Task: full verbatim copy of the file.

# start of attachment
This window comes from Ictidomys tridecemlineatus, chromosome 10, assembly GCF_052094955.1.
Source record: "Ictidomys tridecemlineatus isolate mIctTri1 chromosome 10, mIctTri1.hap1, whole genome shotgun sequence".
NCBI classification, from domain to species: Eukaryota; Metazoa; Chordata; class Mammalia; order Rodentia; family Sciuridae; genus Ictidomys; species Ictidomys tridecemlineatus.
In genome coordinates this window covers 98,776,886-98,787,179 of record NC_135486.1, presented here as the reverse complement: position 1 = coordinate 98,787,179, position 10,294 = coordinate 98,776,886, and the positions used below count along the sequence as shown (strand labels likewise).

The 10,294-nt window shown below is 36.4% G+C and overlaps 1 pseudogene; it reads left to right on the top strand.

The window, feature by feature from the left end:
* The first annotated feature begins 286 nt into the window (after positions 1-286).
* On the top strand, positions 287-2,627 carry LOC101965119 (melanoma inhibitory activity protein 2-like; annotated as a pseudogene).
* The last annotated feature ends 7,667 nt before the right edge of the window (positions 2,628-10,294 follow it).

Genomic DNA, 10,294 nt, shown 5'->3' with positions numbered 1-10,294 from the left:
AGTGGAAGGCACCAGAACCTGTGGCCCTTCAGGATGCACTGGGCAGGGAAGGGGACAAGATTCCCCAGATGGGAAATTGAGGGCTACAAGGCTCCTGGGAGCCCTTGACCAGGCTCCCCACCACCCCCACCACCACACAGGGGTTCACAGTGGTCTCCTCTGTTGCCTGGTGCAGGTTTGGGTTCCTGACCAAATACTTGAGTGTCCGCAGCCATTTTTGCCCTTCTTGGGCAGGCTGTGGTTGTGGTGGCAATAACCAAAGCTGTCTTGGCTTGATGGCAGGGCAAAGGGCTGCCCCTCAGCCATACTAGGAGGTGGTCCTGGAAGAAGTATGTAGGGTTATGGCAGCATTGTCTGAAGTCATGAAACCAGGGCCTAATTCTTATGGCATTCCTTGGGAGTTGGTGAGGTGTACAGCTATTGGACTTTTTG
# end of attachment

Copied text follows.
This window comes from Ictidomys tridecemlineatus, chromosome 10, assembly GCF_052094955.1.
Source record: "Ictidomys tridecemlineatus isolate mIctTri1 chromosome 10, mIctTri1.hap1, whole genome shotgun sequence".
NCBI classification, from domain to species: Eukaryota; Metazoa; Chordata; class Mammalia; order Rodentia; family Sciuridae; genus Ictidomys; species Ictidomys tridecemlineatus.
In genome coordinates this window covers 98,776,886-98,787,179 of record NC_135486.1, presented here as the reverse complement: position 1 = coordinate 98,787,179, position 10,294 = coordinate 98,776,886, and the positions used below count along the sequence as shown (strand labels likewise).

The 10,294-nt window shown below is 36.4% G+C and overlaps 1 pseudogene; it reads left to right on the top strand.

The window, feature by feature from the left end:
* The first annotated feature begins 286 nt into the window (after positions 1-286).
* On the top strand, positions 287-2,627 carry LOC101965119 (melanoma inhibitory activity protein 2-like; annotated as a pseudogene).
* The last annotated feature ends 7,667 nt before the right edge of the window (positions 2,628-10,294 follow it).

Genomic DNA, 10,294 nt, shown 5'->3' with positions numbered 1-10,294 from the left:
AGTGGAAGGCACCAGAACCTGTGGCCCTTCAGGATGCACTGGGCAGGGAAGGGGACAAGATTCCCCAGATGGGAAATTGAGGGCTACAAGGCTCCTGGGAGCCCTTGACCAGGCTCCCCACCACCCCCACCACCACACAGGGGTTCACAGTGGTCTCCTCTGTTGCCTGGTGCAGGTTTGGGTTCCTGACCAAATACTTGAGTGTCCGCAGCCATTTTTGCCCTTCTTGGGCAGGCTGTGGTTGTGGTGGCAATAACCAAAGCTGTCTTGGCTTGATGGCAGGGCAAAGGGCTGCCCCTCAGCCATACTAGGAGGTGGTCCTGGAAGAAGTATGTAGGGTTATGGCAGCATTGTCTGAAGTCATGAAACCAGGGCCTAATTCTTATGGCATTCCTTGGGAGTTGGTGAGGTGTACAGCTATTGGACTTTTTG